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The Shutdown in a word | News

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The Shutdown in a word

WASHINGTON (WUSA9) -- Are you frustrated? Embarrassed? Or just feel like saying "Really?" 

What's the one word you'd use to describe your feelings about the shutdown? 

We asked dozens of people on Capitol Hill and in Dupont Circle, and heard some words we can't type here. Some we can: "un-American," "embarrassing," "asinine," "frustrating," "upsetting," "unfortunate," "confusing" and "crippling" to name a few. 

For so many days and in so many ways, the frustration is palpable, even if you're not a federal worker, says Mary Bliss of NW DC says, "Your local sub sandwich place is shut down, your local bars are shut down because there's no federal employees to come in to eat."

Darcy Waugh works in retail in Dupont Circle, "We are surrounded by government offices and we are excited for people to come back to work and start spending money. So we are waiting anxiously."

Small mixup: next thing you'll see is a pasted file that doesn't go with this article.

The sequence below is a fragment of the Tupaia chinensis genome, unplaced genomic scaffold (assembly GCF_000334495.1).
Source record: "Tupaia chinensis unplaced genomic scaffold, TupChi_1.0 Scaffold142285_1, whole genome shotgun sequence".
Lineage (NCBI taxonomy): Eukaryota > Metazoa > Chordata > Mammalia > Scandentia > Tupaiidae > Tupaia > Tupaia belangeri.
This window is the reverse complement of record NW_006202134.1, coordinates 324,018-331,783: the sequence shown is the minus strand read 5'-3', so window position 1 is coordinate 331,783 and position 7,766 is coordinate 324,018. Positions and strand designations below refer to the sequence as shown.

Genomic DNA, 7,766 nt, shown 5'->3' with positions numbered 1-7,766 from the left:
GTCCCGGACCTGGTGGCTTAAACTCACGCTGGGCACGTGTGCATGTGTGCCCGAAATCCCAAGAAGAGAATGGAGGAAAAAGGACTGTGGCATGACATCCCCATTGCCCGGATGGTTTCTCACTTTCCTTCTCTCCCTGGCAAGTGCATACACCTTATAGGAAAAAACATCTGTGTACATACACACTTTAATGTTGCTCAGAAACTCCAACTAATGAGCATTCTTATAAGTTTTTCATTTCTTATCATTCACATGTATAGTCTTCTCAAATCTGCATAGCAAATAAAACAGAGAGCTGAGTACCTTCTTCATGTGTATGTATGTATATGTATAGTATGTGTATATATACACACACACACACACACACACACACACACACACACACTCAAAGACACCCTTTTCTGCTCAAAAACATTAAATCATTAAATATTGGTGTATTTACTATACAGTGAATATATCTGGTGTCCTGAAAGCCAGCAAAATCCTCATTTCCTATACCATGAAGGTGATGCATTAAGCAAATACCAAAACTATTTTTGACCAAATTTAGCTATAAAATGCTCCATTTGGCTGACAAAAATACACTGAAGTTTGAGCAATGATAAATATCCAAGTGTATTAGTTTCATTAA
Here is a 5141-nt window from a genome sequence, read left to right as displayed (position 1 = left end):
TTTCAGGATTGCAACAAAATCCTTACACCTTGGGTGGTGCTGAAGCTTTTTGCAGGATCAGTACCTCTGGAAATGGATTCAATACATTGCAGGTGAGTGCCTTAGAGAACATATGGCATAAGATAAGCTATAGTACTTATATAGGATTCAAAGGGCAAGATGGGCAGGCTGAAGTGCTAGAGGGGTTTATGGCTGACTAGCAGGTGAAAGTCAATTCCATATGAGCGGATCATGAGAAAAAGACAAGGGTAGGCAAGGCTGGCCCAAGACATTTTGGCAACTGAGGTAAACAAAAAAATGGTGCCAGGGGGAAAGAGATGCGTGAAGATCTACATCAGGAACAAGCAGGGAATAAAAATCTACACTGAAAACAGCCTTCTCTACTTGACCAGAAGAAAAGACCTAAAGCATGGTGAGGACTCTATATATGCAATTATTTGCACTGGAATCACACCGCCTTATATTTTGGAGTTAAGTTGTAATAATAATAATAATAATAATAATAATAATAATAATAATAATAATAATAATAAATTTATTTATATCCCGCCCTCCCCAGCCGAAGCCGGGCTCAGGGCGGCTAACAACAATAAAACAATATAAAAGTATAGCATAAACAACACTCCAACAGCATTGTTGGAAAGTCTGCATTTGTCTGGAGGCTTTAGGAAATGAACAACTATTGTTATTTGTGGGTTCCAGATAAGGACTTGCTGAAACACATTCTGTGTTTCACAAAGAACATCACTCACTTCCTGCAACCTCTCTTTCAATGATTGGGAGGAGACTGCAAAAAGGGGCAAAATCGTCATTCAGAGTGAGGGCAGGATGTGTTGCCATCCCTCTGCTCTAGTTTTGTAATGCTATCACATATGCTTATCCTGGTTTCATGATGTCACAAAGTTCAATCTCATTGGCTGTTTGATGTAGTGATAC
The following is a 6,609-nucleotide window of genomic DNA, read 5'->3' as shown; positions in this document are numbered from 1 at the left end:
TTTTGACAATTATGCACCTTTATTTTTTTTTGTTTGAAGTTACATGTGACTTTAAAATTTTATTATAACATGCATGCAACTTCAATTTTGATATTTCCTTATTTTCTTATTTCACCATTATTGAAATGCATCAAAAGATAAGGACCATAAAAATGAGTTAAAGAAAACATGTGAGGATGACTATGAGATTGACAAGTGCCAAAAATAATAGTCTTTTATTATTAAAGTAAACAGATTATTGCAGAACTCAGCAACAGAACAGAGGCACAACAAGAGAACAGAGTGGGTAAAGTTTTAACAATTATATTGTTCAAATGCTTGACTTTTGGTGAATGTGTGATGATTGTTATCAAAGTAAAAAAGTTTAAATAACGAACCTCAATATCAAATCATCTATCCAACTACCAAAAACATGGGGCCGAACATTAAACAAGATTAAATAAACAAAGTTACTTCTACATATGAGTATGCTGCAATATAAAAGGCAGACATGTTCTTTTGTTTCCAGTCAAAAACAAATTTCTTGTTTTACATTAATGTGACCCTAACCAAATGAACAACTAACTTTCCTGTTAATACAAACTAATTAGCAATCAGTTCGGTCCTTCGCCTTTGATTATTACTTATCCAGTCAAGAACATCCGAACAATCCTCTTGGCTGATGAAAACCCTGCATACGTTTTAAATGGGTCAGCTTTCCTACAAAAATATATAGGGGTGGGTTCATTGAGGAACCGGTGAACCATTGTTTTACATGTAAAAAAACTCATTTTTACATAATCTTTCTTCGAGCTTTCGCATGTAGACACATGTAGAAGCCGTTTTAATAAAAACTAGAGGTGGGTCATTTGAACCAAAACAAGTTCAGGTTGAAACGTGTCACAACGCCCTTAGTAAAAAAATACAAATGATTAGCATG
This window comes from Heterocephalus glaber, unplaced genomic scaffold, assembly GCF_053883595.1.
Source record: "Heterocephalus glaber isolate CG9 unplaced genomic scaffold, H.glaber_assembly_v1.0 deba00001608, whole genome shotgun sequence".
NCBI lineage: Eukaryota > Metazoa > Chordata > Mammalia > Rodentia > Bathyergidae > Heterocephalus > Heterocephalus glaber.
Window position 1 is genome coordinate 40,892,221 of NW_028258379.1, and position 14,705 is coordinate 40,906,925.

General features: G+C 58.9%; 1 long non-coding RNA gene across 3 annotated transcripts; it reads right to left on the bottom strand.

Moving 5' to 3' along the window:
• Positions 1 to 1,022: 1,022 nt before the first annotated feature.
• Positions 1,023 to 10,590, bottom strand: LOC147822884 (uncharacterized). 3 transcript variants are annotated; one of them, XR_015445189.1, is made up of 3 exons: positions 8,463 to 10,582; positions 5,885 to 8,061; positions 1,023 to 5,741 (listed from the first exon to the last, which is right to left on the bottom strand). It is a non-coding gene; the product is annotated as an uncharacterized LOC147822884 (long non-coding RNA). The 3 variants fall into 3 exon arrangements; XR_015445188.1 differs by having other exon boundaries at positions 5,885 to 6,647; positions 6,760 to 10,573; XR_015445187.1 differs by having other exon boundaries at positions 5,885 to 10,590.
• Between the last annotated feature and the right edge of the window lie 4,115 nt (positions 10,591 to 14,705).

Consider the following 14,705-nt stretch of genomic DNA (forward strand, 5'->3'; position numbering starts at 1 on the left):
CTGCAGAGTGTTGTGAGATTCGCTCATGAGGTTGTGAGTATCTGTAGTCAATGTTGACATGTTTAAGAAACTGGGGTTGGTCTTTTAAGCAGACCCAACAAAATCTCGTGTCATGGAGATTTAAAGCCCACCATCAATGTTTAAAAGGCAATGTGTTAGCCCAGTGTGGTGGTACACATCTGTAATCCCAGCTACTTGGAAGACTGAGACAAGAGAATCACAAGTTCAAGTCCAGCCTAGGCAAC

We asked Dr. Mary Alvord, a psychologist that focuses on resilience in the face of adversity how people can cope when they feel as if Congress has held them hostage, "If we are worried about controlling the outside which we can't, then we feel helpless. We can't control that aspect. But we can control what we do with our thoughts, we can control what we do with our life, routines, our family, our friends so we actually have a lot of control over sort of the smaller world that we live in." 

In short, control what you can, and know the difference. 

Tonight, we dispensed Alvord's professional advice, and gave people an outlet consisting of a whiteboard and a magic marker.

Tia Buroughs from Philadelphia is in town for a conference and is upset she can't visit the National Zoo, even though her tax dollars go to pay for it, "It is worrisome to be living in a country where this is happening. This isn't what you think about when you think about the United States."

We asked Alvord if there's ever a good time to yell and stamp your feet? Her answer, "In the privacy of your own home so it's not affecting anyone else. It's still better to get into the habit of what can I do about this?"


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